Business / Auto Quality

Shanghai GM hit with biggest recall in Chinese history

By Li Fusheng (China Daily) Updated: 2016-05-30 09:28

A GM joint venture is recalling more than 2 million cars in China due to possible engine problems, the biggest recall by an automaker in the country, according to China's top quality watchdog.

Shanghai GM will recall 2.16 million cars starting from Aug 15 for four models: the Chevrolet Cruz, Buick Excelle GT, Chevrolet Epica and Chevrolet Rveo. The recall was announced by the General Administration of Quality Supervision, Inspection and Quarantine in a news release on Thursday.

The general administration said the models made between February 2009 and April 2016 are equipped with the carmaker's third-generation natural aspiration engines. It said faulty membranes in the shaft box may erode over time and damage the engine.

"We have received a high number of consumer complaints about engine problems about cars made by Shanghai GM and due to our investigation, the automaker decided to make the recalls and solve the problems," said the watchdog in its release.

The carmaker said it would replace the faulty part free of charge, though owners of Buick vehicles said on the popular website on Friday that they could not reach the carmaker through mobile phone. They later found out that the listed number for Buick could only be dialed with a land line.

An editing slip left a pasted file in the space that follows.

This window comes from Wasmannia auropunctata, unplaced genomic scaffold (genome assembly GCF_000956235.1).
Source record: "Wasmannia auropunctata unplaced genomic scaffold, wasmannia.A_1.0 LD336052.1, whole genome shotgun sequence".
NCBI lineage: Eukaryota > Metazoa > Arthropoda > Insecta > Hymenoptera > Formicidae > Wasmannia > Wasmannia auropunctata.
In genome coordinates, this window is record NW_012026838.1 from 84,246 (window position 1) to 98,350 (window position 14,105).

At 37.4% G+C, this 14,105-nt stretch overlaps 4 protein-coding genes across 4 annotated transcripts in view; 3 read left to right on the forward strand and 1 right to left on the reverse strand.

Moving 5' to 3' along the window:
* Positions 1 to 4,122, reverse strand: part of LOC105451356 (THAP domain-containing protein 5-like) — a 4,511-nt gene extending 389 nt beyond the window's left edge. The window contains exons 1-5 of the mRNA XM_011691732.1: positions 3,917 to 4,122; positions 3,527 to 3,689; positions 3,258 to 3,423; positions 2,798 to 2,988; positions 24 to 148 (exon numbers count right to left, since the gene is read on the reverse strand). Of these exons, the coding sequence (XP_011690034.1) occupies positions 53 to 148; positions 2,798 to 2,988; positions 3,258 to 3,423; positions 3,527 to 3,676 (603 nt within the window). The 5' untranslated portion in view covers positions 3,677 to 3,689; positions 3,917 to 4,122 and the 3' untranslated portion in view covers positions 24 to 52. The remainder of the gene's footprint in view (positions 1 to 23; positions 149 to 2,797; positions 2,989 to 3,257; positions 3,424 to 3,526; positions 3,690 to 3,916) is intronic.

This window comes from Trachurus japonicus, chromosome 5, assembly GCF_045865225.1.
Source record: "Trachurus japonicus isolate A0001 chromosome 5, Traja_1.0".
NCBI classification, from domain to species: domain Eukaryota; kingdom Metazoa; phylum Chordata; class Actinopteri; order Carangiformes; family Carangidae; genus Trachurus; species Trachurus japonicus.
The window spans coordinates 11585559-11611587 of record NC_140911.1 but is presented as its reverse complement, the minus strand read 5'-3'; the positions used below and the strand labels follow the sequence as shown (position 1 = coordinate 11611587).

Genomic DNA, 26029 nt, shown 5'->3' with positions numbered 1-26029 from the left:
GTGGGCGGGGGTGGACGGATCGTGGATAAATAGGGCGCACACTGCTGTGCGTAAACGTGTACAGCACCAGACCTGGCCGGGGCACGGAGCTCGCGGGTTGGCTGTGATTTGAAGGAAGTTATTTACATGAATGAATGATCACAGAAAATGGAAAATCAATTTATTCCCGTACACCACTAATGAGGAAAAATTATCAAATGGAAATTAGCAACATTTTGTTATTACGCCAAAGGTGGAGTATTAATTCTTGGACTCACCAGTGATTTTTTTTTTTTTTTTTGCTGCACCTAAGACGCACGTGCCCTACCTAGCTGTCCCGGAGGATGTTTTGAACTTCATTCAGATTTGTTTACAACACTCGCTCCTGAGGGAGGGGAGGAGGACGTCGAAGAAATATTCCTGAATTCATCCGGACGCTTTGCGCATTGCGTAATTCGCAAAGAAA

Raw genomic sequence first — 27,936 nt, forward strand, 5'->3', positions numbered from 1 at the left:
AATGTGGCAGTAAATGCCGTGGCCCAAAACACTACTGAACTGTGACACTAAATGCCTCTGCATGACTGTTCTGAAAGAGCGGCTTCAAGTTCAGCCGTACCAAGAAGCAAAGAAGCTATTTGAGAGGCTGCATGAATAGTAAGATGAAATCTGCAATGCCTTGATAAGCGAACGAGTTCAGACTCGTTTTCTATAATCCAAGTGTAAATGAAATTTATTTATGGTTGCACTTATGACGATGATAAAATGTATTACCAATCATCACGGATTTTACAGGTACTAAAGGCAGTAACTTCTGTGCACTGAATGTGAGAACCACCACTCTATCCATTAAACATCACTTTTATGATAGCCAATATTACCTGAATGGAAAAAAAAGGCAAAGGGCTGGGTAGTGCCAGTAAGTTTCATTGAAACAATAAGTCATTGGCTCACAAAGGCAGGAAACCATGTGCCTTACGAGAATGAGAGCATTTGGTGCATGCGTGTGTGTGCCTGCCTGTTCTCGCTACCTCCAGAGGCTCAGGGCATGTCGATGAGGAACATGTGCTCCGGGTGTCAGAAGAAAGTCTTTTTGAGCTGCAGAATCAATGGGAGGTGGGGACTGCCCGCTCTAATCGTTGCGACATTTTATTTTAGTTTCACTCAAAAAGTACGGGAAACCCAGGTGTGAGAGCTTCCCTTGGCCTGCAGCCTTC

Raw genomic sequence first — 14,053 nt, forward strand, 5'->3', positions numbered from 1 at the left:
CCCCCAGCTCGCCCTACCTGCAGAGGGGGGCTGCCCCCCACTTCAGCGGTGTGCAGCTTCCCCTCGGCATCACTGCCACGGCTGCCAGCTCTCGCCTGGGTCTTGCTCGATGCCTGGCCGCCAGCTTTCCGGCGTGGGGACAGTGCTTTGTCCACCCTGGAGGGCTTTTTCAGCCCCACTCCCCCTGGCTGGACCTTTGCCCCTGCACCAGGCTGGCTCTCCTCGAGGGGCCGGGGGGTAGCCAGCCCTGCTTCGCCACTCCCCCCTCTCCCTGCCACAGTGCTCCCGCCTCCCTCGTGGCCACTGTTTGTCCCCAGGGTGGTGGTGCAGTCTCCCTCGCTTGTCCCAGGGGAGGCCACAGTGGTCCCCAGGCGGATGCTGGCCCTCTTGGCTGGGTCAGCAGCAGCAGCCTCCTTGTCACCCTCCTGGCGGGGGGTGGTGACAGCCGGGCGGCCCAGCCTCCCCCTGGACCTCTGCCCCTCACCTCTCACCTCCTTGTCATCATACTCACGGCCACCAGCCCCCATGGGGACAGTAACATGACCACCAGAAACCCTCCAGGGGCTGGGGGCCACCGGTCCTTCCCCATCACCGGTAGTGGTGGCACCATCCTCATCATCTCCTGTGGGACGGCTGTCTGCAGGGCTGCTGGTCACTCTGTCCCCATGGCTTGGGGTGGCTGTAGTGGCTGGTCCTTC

A post from Xiantian, an user from Qingdao, read: "Why not simply tell us that? It would affect your reputation".

The general administration has shown more initiative in collecting information, conducting investigations and prompting recalls since it released a detailed regulation on car recalls that took effect from Jan 1.

Earlier this year the administration initiated probes into Volkswagen and Porsche after noticing reports of their overseas recalls because of brake problems. That promoted a recall of about 200,000 cars in China.

John Zeng, managing director at consultancy LMC Automotive Shanghai, praised the watchdog for making it easier for people to file complaints about problems with their vehicles.

He said Chinese customers' growing awareness of quality is helping the watchdog to solicit more information and prompt carmakers and dealers to recall faulty cars.

An analyst who wanted to be anonymous said automakers should be more active when there are quality problems.

He said in the age of the internet nothing can be concealed for long and a smart solution for automakers is to acknowledge and solve any problems as soon as possible before their brands suffer.

Mitsubishi Motors, which will be sold to Nissan soon, saw its sales slump and never to rebound after repeated cover-ups of customer complaints about quality problems in the early 2000s.

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